To reciprocate the valve stem 164 and thereby prevent further discharge of adhesive, pressurize air is introduced into the valve body 150 by actuating a solenoid valve 190. More specifically, actuation air is selectively introduced from a passage 192 in the solenoid valve 190 and into a passage 194 in an air actuating section 196 of the applicator 42. The valve stem 164 is rigidly fixed to a movable piston 198 that is normally retained in the closed position (with the valve stem 164 moved upwardly against the valve seat 172) by a coil spring 200. When pressurized air is introduced through the passages 192,194 and against an upper end of the piston 198, this drives the piston 198 and spring 200 downwardly to move the valve stem 164 and a valve closure element 202 away from the valve seat 172. The air actuating section 196 and the valve body section 150 are coupled together by threaded fasteners 206 and a stand-off element 208 that serves as a thermal barrier to keep the heated valve body section 150 spaced away from the air actuating section 196. Suitable seals 210, 212 are used to provide liquid and air seals against the reciprocating valve stem 164 thereby preventing leakage of pressurized air from the air actuating section 196 and leakage of pressurized hot melt adhesive from the liquid passage 170 in the valve body 150. To close the valve element 202 against valve seat 172, the actuation air pressure is reduced allowing spring 200 to force piston 198 and stem 164 upwardly. This produces a snuff back effect at the adhesive orifices to prevent adhesive drool or drip after shut-off.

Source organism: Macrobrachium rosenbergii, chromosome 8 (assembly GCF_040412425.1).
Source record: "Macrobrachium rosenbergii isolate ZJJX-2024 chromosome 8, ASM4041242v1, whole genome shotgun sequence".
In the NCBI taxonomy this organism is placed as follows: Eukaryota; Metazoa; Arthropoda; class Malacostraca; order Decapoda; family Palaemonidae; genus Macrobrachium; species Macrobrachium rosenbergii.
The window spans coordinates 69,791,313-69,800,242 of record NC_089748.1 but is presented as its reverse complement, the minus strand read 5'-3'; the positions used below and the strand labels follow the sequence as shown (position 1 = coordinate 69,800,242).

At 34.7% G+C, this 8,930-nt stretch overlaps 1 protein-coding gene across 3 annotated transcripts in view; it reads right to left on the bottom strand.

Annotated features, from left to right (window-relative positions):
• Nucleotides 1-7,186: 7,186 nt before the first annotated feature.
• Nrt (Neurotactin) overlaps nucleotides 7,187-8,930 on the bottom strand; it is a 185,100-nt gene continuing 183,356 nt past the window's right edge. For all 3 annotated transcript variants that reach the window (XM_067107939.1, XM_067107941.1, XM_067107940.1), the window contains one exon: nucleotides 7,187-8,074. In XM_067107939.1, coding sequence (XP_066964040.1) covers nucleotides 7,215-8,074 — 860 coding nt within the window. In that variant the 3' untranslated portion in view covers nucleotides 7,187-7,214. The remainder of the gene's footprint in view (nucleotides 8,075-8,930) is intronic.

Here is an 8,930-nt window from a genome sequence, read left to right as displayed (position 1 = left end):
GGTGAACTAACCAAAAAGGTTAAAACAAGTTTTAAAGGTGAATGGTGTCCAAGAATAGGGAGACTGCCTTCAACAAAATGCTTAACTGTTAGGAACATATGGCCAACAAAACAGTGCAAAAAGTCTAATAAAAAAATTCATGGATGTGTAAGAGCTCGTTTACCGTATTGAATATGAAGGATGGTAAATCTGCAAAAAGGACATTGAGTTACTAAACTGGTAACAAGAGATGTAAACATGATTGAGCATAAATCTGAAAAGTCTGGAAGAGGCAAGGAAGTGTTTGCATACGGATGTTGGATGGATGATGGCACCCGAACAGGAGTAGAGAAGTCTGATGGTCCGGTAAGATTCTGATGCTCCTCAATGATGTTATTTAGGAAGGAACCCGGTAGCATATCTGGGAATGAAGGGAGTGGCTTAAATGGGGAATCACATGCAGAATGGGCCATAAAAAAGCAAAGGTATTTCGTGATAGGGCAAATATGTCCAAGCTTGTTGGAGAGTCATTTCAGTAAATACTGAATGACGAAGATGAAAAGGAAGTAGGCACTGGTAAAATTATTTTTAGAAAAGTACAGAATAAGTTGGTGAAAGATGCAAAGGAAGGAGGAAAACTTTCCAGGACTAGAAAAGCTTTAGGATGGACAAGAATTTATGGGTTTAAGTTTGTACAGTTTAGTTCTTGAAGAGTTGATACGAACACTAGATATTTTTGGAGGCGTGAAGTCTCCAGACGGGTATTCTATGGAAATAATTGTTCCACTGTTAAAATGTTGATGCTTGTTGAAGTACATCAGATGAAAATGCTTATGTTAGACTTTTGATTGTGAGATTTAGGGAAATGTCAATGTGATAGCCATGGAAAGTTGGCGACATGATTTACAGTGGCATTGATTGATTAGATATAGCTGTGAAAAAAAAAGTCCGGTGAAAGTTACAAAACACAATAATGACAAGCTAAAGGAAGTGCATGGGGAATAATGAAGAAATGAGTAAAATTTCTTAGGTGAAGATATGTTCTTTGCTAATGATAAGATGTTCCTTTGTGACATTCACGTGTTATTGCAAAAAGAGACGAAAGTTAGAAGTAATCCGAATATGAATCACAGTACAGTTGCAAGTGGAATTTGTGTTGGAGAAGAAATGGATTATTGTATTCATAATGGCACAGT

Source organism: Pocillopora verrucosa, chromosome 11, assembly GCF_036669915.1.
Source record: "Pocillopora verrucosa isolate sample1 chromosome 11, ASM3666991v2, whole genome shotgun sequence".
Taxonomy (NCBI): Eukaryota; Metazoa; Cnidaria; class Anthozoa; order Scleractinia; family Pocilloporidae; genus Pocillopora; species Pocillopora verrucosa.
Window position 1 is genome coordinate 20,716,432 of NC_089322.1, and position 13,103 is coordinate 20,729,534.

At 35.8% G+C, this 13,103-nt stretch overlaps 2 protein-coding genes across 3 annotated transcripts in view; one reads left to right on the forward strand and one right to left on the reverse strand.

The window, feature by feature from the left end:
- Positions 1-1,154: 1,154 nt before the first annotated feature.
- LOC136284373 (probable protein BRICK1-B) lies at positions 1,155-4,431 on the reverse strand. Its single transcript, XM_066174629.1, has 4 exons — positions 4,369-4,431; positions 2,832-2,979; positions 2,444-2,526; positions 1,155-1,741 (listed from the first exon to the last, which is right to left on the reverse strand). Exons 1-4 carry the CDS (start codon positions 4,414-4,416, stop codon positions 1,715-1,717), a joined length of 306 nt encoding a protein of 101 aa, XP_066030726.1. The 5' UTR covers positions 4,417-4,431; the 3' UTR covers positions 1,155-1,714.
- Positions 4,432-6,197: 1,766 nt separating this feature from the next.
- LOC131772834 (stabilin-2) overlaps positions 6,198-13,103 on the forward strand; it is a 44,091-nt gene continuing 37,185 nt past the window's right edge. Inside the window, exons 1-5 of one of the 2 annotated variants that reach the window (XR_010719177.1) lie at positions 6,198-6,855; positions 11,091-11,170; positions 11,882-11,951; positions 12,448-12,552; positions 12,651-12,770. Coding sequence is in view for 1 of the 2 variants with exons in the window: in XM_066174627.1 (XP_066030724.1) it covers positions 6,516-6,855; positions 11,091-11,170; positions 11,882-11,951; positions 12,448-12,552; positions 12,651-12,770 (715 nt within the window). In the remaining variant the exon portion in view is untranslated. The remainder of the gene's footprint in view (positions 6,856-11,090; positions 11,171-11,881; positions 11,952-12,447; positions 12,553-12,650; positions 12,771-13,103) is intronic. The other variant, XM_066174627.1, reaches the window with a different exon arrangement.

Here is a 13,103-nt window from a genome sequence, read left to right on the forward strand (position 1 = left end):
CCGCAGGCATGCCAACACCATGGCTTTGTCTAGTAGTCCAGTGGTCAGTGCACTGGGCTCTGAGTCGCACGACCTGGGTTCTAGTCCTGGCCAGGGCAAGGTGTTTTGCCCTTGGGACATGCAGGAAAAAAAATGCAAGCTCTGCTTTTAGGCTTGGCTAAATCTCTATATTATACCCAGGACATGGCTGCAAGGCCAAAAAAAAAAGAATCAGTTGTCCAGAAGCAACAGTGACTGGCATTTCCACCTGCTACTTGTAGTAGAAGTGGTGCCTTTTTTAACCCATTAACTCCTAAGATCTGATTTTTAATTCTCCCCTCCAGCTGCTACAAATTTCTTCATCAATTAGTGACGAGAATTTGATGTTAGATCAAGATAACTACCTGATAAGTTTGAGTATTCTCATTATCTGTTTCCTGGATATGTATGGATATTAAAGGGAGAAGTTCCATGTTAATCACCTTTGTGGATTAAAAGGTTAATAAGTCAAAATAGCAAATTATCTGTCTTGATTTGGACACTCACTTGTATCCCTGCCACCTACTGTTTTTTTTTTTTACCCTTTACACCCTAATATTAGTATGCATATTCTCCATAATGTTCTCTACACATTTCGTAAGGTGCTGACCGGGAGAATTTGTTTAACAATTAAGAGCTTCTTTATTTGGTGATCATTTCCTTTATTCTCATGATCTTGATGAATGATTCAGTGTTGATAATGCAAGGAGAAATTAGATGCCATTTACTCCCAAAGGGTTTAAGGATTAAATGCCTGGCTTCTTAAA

The arrangement discussed above enables the nozzles 144 to be selectively operated to produce adhesive filaments. In particular, each nozzle 144 is controlled by an associated solenoid actuator 190 and includes its own feed passages 174, 176,178 and adhesive discharge orifices 146. Different nozzles can therefore be actuated at different times so that the gun 42 applies different patterns of adhesive to the leading and trailing edges of a label. For example, five nozzles 144 are shown in the embodiment in FIG. 17. If the gun 42 is arranged as shown in FIG. 5, two of the nozzles may be actuated to apply adhesive to the leading edge 44 a of a label 44 and then all five nozzles may be actuated to apply adhesive to the trailing edge 44 b. Controlling the nozzles in such a manner may result in the pattern shown in FIG. 4 and be particularly advantageous for wrap-around labels.